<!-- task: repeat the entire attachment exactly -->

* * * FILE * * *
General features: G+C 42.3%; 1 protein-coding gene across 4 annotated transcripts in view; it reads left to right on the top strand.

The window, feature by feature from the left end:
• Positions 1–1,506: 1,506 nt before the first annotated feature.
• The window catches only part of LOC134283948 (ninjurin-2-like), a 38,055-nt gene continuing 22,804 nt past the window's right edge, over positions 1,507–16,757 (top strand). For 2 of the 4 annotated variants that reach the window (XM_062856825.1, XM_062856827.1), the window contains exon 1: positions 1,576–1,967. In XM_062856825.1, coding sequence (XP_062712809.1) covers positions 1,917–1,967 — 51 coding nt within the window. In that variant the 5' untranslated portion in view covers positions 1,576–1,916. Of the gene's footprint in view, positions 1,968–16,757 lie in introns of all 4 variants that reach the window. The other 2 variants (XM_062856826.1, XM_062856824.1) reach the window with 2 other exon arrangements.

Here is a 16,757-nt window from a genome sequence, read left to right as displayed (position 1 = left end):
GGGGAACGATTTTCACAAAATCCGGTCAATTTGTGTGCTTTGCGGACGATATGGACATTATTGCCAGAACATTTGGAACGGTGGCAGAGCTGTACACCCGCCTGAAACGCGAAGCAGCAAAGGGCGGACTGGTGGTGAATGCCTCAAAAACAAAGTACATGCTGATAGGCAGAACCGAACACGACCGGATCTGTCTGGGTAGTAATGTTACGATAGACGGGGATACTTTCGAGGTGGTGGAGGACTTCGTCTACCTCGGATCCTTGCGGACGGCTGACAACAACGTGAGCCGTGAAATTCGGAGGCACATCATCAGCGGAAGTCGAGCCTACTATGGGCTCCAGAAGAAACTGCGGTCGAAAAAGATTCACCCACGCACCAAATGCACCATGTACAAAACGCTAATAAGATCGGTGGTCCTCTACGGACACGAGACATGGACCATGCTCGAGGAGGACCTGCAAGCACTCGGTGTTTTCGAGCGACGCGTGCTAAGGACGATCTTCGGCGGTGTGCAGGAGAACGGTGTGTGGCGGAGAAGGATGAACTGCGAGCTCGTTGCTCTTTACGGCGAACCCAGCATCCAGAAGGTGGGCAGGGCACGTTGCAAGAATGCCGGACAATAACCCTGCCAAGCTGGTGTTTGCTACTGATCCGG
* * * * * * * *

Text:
General features: G+C 42.3%; 1 protein-coding gene across 4 annotated transcripts in view; it reads left to right on the top strand.

The window, feature by feature from the left end:
• Positions 1–1,506: 1,506 nt before the first annotated feature.
• The window catches only part of LOC134283948 (ninjurin-2-like), a 38,055-nt gene continuing 22,804 nt past the window's right edge, over positions 1,507–16,757 (top strand). For 2 of the 4 annotated variants that reach the window (XM_062856825.1, XM_062856827.1), the window contains exon 1: positions 1,576–1,967. In XM_062856825.1, coding sequence (XP_062712809.1) covers positions 1,917–1,967 — 51 coding nt within the window. In that variant the 5' untranslated portion in view covers positions 1,576–1,916. Of the gene's footprint in view, positions 1,968–16,757 lie in introns of all 4 variants that reach the window. The other 2 variants (XM_062856826.1, XM_062856824.1) reach the window with 2 other exon arrangements.

Here is a 16,757-nt window from a genome sequence, read left to right as displayed (position 1 = left end):
GGGGAACGATTTTCACAAAATCCGGTCAATTTGTGTGCTTTGCGGACGATATGGACATTATTGCCAGAACATTTGGAACGGTGGCAGAGCTGTACACCCGCCTGAAACGCGAAGCAGCAAAGGGCGGACTGGTGGTGAATGCCTCAAAAACAAAGTACATGCTGATAGGCAGAACCGAACACGACCGGATCTGTCTGGGTAGTAATGTTACGATAGACGGGGATACTTTCGAGGTGGTGGAGGACTTCGTCTACCTCGGATCCTTGCGGACGGCTGACAACAACGTGAGCCGTGAAATTCGGAGGCACATCATCAGCGGAAGTCGAGCCTACTATGGGCTCCAGAAGAAACTGCGGTCGAAAAAGATTCACCCACGCACCAAATGCACCATGTACAAAACGCTAATAAGATCGGTGGTCCTCTACGGACACGAGACATGGACCATGCTCGAGGAGGACCTGCAAGCACTCGGTGTTTTCGAGCGACGCGTGCTAAGGACGATCTTCGGCGGTGTGCAGGAGAACGGTGTGTGGCGGAGAAGGATGAACTGCGAGCTCGTTGCTCTTTACGGCGAACCCAGCATCCAGAAGGTGGGCAGGGCACGTTGCAAGAATGCCGGACAATAACCCTGCCAAGCTGGTGTTTGCTACTGATCCGG